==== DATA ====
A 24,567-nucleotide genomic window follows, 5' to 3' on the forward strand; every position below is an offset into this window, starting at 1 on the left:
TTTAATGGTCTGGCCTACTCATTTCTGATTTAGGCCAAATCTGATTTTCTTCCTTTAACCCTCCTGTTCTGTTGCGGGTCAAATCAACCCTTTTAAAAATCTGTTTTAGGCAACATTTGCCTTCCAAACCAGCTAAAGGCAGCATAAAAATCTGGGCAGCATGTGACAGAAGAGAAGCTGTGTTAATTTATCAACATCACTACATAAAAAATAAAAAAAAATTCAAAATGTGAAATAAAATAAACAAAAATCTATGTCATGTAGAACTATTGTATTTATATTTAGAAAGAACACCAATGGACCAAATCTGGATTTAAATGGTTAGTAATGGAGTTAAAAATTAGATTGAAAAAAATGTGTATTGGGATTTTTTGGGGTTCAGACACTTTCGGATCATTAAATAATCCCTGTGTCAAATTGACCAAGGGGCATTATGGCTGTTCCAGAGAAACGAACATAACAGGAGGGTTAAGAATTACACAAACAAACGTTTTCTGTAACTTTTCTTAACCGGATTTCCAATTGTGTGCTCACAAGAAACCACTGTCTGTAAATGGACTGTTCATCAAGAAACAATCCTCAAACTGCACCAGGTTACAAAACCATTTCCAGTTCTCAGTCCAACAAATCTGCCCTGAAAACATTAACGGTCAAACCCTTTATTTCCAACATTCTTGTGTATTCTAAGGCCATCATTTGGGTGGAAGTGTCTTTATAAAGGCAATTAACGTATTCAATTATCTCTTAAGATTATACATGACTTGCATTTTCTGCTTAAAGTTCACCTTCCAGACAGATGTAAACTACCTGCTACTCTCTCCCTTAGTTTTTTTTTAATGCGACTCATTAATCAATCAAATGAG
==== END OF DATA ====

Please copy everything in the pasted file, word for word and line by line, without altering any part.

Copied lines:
A 24,567-nucleotide genomic window follows, 5' to 3' on the forward strand; every position below is an offset into this window, starting at 1 on the left:
TTTAATGGTCTGGCCTACTCATTTCTGATTTAGGCCAAATCTGATTTTCTTCCTTTAACCCTCCTGTTCTGTTGCGGGTCAAATCAACCCTTTTAAAAATCTGTTTTAGGCAACATTTGCCTTCCAAACCAGCTAAAGGCAGCATAAAAATCTGGGCAGCATGTGACAGAAGAGAAGCTGTGTTAATTTATCAACATCACTACATAAAAAATAAAAAAAAATTCAAAATGTGAAATAAAATAAACAAAAATCTATGTCATGTAGAACTATTGTATTTATATTTAGAAAGAACACCAATGGACCAAATCTGGATTTAAATGGTTAGTAATGGAGTTAAAAATTAGATTGAAAAAAATGTGTATTGGGATTTTTTGGGGTTCAGACACTTTCGGATCATTAAATAATCCCTGTGTCAAATTGACCAAGGGGCATTATGGCTGTTCCAGAGAAACGAACATAACAGGAGGGTTAAGAATTACACAAACAAACGTTTTCTGTAACTTTTCTTAACCGGATTTCCAATTGTGTGCTCACAAGAAACCACTGTCTGTAAATGGACTGTTCATCAAGAAACAATCCTCAAACTGCACCAGGTTACAAAACCATTTCCAGTTCTCAGTCCAACAAATCTGCCCTGAAAACATTAACGGTCAAACCCTTTATTTCCAACATTCTTGTGTATTCTAAGGCCATCATTTGGGTGGAAGTGTCTTTATAAAGGCAATTAACGTATTCAATTATCTCTTAAGATTATACATGACTTGCATTTTCTGCTTAAAGTTCACCTTCCAGACAGATGTAAACTACCTGCTACTCTCTCCCTTAGTTTTTTTTTAATGCGACTCATTAATCAATCAAATGAG